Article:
Objective: Vehicle crashes that involve pedestrians at intersections have been reported occasionally. Pedestrian injury severity in these crashes is significantly related to driver and pedestrian attributes, vehicle characteristics, and the geometry of intersections. Identifying factors associated with pedestrian injury severity (PIS) is critical for reducing crashes and improving safety. For developing the proposed probit models, drivers involved in crashes are classified into 3 groups: young drivers (16 ≤ age ≤ 24), middle-aged drivers (25 ≤ age ≤ 64), and older drivers (age ≥ 65). This study determines that PIS is significantly but differently affected by these grouped drivers with different sets of explanatory variables. Methods: A total of 2,614 crash records (2011–2012) at intersections in Cook County, Illinois, were collected. An ordered probit modeling approach was employed to develop the proposed model and examine factors influencing PIS. The likelihood ratio test was used to assess model performance. Elasticity analysis was conducted to interpret the marginal effect of contributing factors on PIS associated with different driver groups by age. Results: The results show that 4 independent variables, including pedestrian age, vehicle type, point of first contact, and weather condition, significantly affect PIS at intersections for all drivers. Two additional independent variables (i.e., number of vehicles and traffic type) affect PIS for young and middle-aged drivers, and 2 other variables (i.e., divided type and hit-and-run related) are significant to PIS for both young and older drivers. Conclusions: The independent variables significant to PIS at intersections for young, middle-aged, and older driver groups were identified and the marginal effect of each variable to the likelihood of PIS were assessed.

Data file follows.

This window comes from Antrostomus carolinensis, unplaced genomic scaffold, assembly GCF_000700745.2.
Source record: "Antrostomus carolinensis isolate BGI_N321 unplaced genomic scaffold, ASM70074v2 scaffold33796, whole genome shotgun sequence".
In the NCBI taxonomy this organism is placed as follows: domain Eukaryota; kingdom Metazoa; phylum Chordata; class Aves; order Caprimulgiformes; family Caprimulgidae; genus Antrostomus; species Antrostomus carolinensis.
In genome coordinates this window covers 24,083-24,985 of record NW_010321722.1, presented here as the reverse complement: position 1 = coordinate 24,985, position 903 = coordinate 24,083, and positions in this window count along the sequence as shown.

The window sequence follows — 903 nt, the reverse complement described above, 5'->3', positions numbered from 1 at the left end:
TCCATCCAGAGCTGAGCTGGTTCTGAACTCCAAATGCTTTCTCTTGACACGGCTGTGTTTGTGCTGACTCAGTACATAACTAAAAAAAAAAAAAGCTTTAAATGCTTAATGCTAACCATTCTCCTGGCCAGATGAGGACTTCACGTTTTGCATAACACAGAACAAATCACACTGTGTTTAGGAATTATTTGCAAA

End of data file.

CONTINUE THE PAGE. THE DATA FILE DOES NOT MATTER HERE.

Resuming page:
All Science Journal Classification (ASJC) codes
- Safety Research
- Public Health, Environmental and Occupational Health
- Pedestrian injury severity
- elasticity analysis
- ordered probit model